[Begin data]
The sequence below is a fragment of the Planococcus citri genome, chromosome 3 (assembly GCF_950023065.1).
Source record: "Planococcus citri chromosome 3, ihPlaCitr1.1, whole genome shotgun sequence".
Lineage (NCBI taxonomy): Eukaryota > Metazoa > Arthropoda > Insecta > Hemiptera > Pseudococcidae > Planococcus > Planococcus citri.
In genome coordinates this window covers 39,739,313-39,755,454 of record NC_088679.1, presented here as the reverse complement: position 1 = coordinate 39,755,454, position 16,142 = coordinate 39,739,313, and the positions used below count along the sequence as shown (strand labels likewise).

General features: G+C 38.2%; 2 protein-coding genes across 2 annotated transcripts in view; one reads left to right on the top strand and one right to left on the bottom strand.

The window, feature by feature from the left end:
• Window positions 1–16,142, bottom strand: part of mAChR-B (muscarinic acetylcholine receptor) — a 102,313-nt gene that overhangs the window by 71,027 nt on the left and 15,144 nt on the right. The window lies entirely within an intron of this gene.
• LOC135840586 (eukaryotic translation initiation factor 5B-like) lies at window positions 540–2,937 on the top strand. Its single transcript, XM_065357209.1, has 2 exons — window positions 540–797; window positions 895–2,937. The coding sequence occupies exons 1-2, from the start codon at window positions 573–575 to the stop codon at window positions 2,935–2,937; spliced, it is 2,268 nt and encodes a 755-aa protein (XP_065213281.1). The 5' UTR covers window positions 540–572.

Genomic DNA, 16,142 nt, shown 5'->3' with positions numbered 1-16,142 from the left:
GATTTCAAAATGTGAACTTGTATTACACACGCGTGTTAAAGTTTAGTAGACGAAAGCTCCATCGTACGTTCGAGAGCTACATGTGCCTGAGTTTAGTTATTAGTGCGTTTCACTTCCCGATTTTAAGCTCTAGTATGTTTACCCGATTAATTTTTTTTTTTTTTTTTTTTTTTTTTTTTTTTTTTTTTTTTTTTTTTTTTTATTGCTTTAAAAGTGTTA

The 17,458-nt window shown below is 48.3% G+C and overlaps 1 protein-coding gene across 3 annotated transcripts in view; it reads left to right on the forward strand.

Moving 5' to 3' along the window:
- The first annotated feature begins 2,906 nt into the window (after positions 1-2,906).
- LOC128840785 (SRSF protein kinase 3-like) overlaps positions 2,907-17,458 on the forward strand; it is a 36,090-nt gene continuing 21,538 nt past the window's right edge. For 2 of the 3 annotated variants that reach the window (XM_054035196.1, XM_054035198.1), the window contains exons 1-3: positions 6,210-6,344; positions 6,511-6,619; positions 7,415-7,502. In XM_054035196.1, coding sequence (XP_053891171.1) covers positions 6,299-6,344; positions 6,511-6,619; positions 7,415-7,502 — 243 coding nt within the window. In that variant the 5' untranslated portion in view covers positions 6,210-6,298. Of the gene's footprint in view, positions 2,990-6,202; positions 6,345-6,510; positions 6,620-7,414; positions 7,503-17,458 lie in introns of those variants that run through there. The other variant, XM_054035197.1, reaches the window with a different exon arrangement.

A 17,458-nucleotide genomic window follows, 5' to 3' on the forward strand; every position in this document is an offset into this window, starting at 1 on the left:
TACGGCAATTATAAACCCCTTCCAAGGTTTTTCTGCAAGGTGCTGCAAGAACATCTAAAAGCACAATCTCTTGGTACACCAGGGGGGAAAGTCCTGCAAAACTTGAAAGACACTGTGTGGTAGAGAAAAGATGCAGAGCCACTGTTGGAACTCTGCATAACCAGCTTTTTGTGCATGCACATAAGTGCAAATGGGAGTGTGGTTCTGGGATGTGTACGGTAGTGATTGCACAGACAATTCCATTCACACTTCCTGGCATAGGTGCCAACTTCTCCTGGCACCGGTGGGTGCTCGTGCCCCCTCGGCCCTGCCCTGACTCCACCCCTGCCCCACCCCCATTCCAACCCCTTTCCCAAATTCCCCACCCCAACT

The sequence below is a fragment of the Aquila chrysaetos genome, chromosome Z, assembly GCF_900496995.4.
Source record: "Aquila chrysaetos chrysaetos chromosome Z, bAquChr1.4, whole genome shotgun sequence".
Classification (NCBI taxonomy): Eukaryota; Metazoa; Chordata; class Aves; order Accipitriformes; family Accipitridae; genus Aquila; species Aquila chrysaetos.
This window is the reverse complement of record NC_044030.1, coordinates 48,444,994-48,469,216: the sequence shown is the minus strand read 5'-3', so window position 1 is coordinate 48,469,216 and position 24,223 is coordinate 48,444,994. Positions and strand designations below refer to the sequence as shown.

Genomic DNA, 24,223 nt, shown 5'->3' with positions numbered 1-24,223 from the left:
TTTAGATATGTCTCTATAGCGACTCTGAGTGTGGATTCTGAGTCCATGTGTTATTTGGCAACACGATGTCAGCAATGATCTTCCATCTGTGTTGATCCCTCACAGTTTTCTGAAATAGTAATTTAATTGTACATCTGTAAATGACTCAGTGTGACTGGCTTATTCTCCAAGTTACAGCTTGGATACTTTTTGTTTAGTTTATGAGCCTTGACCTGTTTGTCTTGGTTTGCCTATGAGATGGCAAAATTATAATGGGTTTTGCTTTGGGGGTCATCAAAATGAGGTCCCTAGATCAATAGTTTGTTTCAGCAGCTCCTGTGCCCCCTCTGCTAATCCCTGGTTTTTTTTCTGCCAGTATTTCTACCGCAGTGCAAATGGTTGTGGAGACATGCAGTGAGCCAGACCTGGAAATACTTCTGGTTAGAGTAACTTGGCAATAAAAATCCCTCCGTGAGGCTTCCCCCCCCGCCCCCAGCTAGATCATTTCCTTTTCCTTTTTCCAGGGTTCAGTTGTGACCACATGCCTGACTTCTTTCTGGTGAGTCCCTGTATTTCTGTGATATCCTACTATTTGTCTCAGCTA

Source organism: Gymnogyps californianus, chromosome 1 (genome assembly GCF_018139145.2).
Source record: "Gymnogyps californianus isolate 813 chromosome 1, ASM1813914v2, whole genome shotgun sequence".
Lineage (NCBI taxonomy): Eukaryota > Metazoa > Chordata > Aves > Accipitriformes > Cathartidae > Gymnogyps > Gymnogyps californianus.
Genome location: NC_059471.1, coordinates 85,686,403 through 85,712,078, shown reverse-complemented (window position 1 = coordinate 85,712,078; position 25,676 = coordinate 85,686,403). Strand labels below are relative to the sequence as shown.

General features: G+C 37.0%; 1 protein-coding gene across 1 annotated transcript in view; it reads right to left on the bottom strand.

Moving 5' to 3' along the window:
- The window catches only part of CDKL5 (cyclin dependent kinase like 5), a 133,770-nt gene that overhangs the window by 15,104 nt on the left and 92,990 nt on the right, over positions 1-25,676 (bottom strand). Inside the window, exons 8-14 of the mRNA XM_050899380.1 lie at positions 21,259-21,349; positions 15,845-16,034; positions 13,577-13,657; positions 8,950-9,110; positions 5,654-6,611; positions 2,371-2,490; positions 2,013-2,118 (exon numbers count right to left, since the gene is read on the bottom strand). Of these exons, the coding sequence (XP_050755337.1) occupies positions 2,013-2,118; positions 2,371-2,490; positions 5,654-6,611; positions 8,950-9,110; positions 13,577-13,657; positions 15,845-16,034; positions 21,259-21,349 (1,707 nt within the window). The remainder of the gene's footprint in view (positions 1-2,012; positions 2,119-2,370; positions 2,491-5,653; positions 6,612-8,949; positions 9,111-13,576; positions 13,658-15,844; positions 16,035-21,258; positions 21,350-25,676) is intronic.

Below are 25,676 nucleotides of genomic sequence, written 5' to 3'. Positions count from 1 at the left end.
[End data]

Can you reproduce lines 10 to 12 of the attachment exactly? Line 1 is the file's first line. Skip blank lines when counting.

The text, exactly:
GATTTCAAAATGTGAACTTGTATTACACACGCGTGTTAAAGTTTAGTAGACGAAAGCTCCATCGTACGTTCGAGAGCTACATGTGCCTGAGTTTAGTTATTAGTGCGTTTCACTTCCCGATTTTAAGCTCTAGTATGTTTACCCGATTAATTTTTTTTTTTTTTTTTTTTTTTTTTTTTTTTTTTTTTTTTTTTTTTTTTTATTGCTTTAAAAGTGTTA

The 17,458-nt window shown below is 48.3% G+C and overlaps 1 protein-coding gene across 3 annotated transcripts in view; it reads left to right on the forward strand.

Moving 5' to 3' along the window: